Monthly Archives: June 2012

How Not to Embarrass Yourself in A Foreign Language

This is a great piece! Very funny but true. At least it’s not more depressing news about foreign language budget cuts.

From, June 28, 2012:

If you’ve ever traveled abroad, you’ve done it. The improvised sign language and Hokey Pokey-esque gyrations in an attempt to buy a souvenir at a market or find a bathroom. Becoming fluent in a foreign language isn’t really feasible for a one-week vacation, but what can you do to avoid embarrassing yourself?

We spoke to language expert Benny Lewis, who runs the website, and asked him for his top advice for navigating a foreign language.

Making mistakes is inevitable, but it’s easier than you think to navigate a vacation without getting lost in translation. Even Lewis (who, by the way, is fluent in eight languages, including Portuguese, French, German, and Italian) has had some doozies, including accidentally announcing to a German friend that he was horny and telling a Mexican that he liked to shag the bus every day. (On that note, did you know that embarazada means “pregnant,” not “embarrassed” en español?) Do something similar and you’ll want to zip yourself into your own suitcase and never come out.

Follow his easy tips and you’ll never be embarrassed again.

Etiquette Goes a Long Way
Good manners are universal. If you’re quick with basics like “hello,” “thank you,” and “you’re welcome,” people tend to be more gracious as you flub the rest of their native tongue. One of the best things you can do is to research etiquette expectations before you travel. In Paris, for example, call out “bonjour!” when you enter a shop; in the Middle East, don’t admire an object in Arabic unless you want its owner to feel obligated to give it to you. For a primer on local politesse, look up the BBC’s fabulous language-learning website with its quick guides to 40 different languages, including lists and audio clips of what not to say in French, Spanish, and Italian.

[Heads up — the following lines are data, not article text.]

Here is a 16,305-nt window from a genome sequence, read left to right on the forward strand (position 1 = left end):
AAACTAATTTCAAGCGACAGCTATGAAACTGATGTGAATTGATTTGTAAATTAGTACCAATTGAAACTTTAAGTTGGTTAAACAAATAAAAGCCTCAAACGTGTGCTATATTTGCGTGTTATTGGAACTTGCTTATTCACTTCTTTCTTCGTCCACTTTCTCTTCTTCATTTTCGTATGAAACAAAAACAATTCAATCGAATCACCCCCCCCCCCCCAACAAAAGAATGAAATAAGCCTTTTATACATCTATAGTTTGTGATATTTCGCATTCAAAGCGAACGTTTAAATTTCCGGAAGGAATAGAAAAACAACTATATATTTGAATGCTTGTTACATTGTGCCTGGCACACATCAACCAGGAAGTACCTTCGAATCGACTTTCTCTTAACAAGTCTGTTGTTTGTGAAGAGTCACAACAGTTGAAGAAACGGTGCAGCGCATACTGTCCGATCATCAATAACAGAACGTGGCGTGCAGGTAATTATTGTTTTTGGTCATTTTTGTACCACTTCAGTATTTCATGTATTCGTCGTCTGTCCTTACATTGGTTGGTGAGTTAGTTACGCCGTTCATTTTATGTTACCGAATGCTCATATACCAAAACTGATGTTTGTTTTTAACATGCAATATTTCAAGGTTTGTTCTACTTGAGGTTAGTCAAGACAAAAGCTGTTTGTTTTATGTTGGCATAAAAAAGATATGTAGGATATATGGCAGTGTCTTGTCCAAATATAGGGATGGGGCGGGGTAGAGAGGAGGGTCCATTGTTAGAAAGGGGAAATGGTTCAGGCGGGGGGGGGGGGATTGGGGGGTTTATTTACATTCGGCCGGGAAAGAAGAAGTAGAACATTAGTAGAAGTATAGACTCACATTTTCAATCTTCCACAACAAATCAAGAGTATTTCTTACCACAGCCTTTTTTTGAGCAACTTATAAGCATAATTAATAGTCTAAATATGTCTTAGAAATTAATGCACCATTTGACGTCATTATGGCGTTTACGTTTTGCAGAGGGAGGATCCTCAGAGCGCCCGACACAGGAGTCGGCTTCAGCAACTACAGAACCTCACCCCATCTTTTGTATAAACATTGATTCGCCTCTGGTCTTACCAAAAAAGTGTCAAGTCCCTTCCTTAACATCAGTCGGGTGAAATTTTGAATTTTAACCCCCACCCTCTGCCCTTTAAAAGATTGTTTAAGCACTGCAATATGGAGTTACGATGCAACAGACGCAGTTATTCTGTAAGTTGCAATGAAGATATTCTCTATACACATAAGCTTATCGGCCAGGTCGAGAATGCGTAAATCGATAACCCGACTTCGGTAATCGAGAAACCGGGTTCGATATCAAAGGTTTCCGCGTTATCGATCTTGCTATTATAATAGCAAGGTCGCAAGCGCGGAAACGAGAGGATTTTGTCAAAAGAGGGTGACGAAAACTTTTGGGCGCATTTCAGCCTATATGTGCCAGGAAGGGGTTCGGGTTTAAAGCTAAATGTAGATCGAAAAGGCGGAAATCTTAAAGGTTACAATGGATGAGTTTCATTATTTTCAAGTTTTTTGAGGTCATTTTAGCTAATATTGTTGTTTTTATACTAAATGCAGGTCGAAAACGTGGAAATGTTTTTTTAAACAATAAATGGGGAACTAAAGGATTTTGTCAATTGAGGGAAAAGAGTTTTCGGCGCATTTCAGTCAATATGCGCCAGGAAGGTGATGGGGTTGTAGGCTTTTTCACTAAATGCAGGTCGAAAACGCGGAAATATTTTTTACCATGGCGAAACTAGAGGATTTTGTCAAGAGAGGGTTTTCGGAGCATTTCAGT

Learn These Five Phrases
The first thing Lewis does when he hits a foreign country is to learn these key phrases: “Where’s the bathroom?”; “How much does that cost?”; “Excuse me”; “The food is delicious!”; and “Do you speak English?” “When you’re starting off, grammar is not going to help you,” Lewis says. “You need to set phrases so you can communicate the basics to people.” Tuck a phrasebook into your bag so you can whip it out on the fly, or download a digital version with audio that tells you just how to pronounce “Where’s the bullfight?”

Listen to Pronunciation Before You Go
Nothing gets you the “huh?” expression faster than mispronouncing a foreign word. To get a better sense of how things should sound, check in at, an online dictionary with audio pronunciation. Lewis also likes, where you can upload text and a native speaker will read it out loud and submit a recording for you. How long it takes to get a response depends on how many requests there are for the language you are trying to hear (you can move your request up the queue by recording text for other users).